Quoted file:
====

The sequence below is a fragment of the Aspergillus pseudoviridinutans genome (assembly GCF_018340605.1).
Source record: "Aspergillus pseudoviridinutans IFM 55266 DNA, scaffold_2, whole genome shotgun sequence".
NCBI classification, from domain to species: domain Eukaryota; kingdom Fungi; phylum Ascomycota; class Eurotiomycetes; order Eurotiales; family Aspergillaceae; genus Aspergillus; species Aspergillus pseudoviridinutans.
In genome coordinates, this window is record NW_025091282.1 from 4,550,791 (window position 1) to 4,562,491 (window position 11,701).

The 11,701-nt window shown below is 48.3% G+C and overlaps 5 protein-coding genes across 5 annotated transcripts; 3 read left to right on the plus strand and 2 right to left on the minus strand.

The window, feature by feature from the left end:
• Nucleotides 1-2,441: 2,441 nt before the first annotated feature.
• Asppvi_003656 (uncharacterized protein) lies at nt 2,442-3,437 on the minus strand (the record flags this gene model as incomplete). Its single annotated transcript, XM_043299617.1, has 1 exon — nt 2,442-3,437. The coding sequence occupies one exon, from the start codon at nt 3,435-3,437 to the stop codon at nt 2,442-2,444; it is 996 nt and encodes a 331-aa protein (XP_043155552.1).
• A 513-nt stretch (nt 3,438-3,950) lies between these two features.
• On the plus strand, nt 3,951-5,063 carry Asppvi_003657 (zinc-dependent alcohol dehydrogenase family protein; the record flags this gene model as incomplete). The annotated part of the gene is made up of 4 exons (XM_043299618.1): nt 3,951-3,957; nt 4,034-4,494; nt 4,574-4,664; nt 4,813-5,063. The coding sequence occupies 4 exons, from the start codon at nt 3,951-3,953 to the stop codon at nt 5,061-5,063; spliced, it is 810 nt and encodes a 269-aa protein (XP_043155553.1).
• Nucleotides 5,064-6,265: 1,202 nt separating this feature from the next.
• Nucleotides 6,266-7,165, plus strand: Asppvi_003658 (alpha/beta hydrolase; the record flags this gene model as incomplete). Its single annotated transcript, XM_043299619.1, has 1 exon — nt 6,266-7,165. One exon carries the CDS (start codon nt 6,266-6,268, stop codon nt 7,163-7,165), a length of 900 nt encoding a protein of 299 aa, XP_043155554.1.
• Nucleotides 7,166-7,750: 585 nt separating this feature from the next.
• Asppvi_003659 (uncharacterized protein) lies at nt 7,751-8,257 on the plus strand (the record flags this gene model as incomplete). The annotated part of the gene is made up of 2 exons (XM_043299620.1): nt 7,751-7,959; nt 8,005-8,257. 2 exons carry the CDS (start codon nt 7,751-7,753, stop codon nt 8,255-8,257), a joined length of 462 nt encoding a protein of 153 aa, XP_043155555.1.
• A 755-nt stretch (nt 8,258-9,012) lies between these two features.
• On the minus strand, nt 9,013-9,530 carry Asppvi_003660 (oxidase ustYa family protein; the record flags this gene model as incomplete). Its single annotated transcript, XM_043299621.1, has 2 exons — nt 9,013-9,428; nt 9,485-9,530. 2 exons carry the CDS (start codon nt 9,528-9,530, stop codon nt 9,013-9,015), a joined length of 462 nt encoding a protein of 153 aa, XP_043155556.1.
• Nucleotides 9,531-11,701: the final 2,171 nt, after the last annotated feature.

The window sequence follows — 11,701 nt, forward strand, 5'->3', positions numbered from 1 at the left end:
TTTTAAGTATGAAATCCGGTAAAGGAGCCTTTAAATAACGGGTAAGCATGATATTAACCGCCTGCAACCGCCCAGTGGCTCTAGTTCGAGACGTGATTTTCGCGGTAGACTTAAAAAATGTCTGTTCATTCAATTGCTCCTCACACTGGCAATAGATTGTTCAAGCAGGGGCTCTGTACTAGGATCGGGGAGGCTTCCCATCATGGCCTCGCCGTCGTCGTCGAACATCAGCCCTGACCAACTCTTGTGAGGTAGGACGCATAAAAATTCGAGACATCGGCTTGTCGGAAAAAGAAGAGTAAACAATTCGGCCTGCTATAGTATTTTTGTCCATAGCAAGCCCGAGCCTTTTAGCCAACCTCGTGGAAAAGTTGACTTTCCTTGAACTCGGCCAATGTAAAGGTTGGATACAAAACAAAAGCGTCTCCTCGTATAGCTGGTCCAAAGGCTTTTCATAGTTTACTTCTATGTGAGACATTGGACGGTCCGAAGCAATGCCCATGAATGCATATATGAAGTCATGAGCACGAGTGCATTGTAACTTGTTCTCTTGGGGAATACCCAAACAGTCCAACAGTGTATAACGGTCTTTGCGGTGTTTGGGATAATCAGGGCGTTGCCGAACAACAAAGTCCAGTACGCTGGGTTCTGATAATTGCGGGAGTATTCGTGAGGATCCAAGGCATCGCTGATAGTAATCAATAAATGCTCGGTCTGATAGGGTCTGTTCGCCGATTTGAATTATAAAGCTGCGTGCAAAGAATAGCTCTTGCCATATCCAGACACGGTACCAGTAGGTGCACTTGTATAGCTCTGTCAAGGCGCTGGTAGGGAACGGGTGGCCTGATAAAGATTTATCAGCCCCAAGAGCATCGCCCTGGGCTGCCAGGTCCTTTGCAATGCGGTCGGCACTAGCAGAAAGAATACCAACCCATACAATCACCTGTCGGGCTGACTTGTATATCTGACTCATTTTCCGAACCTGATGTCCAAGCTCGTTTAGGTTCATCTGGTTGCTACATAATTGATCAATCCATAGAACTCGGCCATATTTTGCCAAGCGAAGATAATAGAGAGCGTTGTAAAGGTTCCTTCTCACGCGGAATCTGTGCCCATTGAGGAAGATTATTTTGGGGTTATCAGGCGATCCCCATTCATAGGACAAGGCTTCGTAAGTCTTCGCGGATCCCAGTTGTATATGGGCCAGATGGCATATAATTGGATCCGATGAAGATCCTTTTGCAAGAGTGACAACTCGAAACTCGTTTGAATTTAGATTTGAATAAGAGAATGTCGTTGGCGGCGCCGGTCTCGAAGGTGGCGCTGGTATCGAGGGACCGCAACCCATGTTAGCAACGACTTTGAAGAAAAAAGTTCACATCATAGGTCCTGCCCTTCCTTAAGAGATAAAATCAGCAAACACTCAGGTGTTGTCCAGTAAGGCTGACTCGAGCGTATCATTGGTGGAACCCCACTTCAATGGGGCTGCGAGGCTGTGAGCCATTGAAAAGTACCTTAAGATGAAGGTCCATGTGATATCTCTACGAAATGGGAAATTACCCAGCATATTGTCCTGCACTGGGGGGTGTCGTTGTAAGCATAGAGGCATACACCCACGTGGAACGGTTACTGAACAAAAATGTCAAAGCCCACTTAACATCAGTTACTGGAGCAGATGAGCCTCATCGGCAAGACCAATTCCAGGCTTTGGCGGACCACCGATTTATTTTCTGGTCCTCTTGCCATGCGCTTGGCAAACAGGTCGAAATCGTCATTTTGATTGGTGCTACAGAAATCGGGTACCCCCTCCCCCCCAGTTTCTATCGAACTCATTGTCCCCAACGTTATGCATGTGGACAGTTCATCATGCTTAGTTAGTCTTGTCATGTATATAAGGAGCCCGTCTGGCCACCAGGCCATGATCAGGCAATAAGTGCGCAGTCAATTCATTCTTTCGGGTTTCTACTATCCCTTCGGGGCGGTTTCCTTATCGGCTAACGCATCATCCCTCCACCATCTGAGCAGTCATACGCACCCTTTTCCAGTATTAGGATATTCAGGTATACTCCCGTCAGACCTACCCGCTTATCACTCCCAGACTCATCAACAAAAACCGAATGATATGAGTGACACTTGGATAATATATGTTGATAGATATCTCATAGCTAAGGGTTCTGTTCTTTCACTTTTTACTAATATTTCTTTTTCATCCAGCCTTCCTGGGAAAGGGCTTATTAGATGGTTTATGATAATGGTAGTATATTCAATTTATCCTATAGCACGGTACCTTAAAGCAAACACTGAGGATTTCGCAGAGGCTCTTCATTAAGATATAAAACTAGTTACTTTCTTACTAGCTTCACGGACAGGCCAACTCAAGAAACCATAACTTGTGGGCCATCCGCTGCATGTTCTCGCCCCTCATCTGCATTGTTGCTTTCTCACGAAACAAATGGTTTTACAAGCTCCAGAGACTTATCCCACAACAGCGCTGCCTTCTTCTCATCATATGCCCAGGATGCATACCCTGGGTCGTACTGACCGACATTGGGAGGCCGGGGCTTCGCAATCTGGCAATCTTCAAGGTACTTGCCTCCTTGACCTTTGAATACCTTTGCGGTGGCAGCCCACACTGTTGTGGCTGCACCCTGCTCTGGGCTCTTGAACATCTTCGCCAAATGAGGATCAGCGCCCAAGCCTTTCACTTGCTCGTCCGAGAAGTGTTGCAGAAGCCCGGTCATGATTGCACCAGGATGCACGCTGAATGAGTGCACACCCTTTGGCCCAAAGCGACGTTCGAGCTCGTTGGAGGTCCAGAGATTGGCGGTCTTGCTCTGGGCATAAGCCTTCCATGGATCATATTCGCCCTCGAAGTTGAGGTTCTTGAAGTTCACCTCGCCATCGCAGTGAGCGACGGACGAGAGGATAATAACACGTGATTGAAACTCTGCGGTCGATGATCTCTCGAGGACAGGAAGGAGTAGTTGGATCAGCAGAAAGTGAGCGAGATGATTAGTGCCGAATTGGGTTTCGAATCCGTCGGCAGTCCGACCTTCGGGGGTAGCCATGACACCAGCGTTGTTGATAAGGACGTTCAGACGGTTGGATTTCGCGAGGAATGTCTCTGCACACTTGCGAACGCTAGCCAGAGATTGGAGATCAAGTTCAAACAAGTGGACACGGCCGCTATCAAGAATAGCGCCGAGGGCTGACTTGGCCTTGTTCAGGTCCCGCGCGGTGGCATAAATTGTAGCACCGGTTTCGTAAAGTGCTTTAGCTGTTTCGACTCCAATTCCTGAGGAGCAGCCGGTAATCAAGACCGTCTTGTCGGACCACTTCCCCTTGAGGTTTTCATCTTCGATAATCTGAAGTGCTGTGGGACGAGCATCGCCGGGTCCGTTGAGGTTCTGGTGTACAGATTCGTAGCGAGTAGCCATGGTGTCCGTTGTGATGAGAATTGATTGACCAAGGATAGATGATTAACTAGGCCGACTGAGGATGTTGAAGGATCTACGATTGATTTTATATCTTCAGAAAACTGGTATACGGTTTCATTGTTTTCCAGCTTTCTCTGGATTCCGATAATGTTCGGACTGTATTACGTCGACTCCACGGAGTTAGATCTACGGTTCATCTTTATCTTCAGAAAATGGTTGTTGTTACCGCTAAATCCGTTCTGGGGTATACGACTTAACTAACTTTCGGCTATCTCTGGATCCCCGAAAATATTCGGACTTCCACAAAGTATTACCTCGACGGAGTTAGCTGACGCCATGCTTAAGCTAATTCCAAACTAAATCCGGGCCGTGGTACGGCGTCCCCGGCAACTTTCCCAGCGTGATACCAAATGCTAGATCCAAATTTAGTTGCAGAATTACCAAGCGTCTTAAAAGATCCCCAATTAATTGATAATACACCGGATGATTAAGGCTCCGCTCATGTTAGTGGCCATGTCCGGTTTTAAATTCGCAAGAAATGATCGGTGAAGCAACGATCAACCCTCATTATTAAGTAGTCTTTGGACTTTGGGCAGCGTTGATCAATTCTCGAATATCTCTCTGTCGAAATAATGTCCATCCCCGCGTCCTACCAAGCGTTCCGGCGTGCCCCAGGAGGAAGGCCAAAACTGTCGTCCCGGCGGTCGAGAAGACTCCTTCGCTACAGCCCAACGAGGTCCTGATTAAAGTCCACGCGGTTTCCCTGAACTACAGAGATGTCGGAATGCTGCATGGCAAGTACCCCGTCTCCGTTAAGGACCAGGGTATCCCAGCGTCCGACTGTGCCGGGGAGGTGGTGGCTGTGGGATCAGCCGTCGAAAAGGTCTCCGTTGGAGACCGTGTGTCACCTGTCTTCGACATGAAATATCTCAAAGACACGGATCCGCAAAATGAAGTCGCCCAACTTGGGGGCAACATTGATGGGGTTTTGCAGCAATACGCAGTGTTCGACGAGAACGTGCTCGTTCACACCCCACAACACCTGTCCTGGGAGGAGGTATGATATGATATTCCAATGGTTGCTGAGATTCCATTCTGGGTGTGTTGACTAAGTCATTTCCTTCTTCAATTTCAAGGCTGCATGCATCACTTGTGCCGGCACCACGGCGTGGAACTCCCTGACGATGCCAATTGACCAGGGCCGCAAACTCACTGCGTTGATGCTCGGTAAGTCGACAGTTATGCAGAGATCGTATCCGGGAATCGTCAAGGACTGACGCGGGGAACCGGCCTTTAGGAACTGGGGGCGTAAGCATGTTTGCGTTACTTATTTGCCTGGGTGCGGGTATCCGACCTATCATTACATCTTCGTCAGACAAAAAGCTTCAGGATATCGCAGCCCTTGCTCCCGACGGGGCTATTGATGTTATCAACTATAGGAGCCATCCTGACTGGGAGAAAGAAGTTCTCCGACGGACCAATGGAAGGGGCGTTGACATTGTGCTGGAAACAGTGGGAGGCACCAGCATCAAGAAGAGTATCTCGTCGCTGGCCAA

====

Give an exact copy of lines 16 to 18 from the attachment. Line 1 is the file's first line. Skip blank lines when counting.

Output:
• On the minus strand, nt 9,013-9,530 carry Asppvi_003660 (oxidase ustYa family protein; the record flags this gene model as incomplete). Its single annotated transcript, XM_043299621.1, has 2 exons — nt 9,013-9,428; nt 9,485-9,530. 2 exons carry the CDS (start codon nt 9,528-9,530, stop codon nt 9,013-9,015), a joined length of 462 nt encoding a protein of 153 aa, XP_043155556.1.
• Nucleotides 9,531-11,701: the final 2,171 nt, after the last annotated feature.

The window sequence follows — 11,701 nt, forward strand, 5'->3', positions numbered from 1 at the left end: